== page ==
According to Rodgers, at this time both structures have been redesigned to accommodate fish passage for all species and to be able to pass large floods without washing out and destroying the road. The 4-foot plastic pipes installed by FEMA that ran underneath the road, also created a big drop at the outlet preventing fish access. These culverts will be replaced by new structures that Rodgers said are essentially “no bottom 3-sided boxes that can pass a lot more water during flood season.”
Rodgers said the MET grant will replace the first culvert on Kinne Brook, and allow for restoration and bank plantings. “They are in the process of being reviewed by permitters before we are given the final OK to go ahead with construction. We are planning on going to construction and replacing the culvert on Skunk Brook this fall and follow up with construction on the culvert on the unnamed tributary in the summer of 2018 (pending some additional funding),” she said.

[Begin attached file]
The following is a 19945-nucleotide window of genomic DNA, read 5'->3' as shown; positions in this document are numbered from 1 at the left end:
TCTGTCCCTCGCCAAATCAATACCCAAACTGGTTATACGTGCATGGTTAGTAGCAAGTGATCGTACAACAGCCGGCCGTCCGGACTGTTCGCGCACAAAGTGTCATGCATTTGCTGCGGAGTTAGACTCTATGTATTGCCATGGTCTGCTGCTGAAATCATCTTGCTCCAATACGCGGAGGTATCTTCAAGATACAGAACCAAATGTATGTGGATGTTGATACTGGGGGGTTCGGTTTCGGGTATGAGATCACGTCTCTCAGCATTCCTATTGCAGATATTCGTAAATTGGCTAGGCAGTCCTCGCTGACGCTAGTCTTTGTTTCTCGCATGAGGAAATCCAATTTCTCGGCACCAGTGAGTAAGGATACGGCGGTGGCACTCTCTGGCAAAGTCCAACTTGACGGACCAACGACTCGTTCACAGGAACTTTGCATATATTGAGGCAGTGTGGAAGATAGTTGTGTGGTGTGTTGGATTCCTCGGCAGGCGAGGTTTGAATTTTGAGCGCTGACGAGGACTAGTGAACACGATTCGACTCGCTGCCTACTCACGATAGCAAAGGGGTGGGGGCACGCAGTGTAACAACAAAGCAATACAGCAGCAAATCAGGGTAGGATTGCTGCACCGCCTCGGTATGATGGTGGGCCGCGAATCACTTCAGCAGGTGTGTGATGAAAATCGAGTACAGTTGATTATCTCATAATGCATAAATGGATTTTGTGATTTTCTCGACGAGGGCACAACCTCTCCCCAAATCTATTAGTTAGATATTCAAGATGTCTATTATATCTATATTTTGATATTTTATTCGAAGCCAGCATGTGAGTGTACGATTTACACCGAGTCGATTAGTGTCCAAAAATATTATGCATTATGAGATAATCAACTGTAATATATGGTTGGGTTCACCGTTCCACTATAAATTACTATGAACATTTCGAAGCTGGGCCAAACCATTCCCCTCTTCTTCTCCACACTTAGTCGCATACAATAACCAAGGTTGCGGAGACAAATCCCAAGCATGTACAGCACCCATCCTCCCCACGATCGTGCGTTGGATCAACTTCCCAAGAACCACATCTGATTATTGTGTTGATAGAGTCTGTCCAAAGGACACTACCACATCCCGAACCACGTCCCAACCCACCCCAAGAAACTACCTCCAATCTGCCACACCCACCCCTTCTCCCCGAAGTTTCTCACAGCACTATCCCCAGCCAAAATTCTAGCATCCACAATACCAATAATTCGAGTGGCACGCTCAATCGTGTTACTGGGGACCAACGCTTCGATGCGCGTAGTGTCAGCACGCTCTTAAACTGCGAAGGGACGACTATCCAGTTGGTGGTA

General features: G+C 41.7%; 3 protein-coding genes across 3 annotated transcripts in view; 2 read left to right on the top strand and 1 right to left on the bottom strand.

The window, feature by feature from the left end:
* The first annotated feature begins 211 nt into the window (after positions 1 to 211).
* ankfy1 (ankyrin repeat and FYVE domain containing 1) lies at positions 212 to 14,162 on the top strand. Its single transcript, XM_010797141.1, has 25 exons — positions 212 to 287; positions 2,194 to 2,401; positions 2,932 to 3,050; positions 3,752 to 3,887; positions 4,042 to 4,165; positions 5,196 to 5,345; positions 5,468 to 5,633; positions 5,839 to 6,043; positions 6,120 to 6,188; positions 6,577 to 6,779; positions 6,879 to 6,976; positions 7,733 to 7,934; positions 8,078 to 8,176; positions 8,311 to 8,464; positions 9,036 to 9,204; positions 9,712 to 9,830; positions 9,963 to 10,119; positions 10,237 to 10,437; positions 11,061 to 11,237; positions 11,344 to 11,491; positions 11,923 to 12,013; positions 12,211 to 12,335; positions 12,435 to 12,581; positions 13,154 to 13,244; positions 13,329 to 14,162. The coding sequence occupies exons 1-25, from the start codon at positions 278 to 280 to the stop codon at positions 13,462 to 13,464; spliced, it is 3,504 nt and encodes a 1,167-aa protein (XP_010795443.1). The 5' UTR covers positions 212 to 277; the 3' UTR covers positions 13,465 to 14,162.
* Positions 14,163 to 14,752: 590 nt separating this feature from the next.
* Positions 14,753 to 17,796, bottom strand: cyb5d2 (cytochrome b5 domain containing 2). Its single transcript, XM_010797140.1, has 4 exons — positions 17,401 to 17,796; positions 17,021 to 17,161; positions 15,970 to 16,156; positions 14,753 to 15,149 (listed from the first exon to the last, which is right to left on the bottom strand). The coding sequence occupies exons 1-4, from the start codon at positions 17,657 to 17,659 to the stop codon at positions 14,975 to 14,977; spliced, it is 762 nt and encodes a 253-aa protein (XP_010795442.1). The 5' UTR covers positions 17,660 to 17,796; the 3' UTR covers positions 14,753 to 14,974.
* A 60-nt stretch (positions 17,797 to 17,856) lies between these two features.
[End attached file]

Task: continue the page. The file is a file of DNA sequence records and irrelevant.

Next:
The area surrounding Kinne Brook is well preserved — more than 60 percent of the land area is conserved, according to the Trout Unlimited Kinne Brook project page. This long-term protection was a key element for Trout Unlimited as they decided to work in the Kinne Brook watershed. They also collaborated with the environmental science department of Westfield State University in a two-year study which showed that the insect populations within Kinne Brook prior to the dam removal were diverse, healthy and productive, meaning the fish populations should rebound quickly now that stream connectivity is being restored and the riparian area improved.